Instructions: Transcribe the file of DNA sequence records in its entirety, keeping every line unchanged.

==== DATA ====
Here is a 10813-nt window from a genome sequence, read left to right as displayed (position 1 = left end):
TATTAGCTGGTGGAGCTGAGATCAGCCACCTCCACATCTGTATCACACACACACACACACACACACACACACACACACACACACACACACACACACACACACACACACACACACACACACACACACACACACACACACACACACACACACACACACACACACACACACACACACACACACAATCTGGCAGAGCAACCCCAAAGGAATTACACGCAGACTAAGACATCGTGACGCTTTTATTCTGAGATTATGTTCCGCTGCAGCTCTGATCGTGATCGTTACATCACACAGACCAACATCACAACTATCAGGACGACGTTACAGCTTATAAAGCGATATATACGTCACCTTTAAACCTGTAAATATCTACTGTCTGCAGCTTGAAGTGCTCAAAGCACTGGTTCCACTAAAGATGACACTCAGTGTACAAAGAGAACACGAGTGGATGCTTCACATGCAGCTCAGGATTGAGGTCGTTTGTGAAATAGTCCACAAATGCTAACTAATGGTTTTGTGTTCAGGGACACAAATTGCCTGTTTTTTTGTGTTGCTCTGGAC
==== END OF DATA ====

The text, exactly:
Here is a 10813-nt window from a genome sequence, read left to right as displayed (position 1 = left end):
TATTAGCTGGTGGAGCTGAGATCAGCCACCTCCACATCTGTATCACACACACACACACACACACACACACACACACACACACACACACACACACACACACACACACACACACACACACACACACACACACACACACACACACACACACACACACACACACACACACACACACACACACACAATCTGGCAGAGCAACCCCAAAGGAATTACACGCAGACTAAGACATCGTGACGCTTTTATTCTGAGATTATGTTCCGCTGCAGCTCTGATCGTGATCGTTACATCACACAGACCAACATCACAACTATCAGGACGACGTTACAGCTTATAAAGCGATATATACGTCACCTTTAAACCTGTAAATATCTACTGTCTGCAGCTTGAAGTGCTCAAAGCACTGGTTCCACTAAAGATGACACTCAGTGTACAAAGAGAACACGAGTGGATGCTTCACATGCAGCTCAGGATTGAGGTCGTTTGTGAAATAGTCCACAAATGCTAACTAATGGTTTTGTGTTCAGGGACACAAATTGCCTGTTTTTTTGTGTTGCTCTGGAC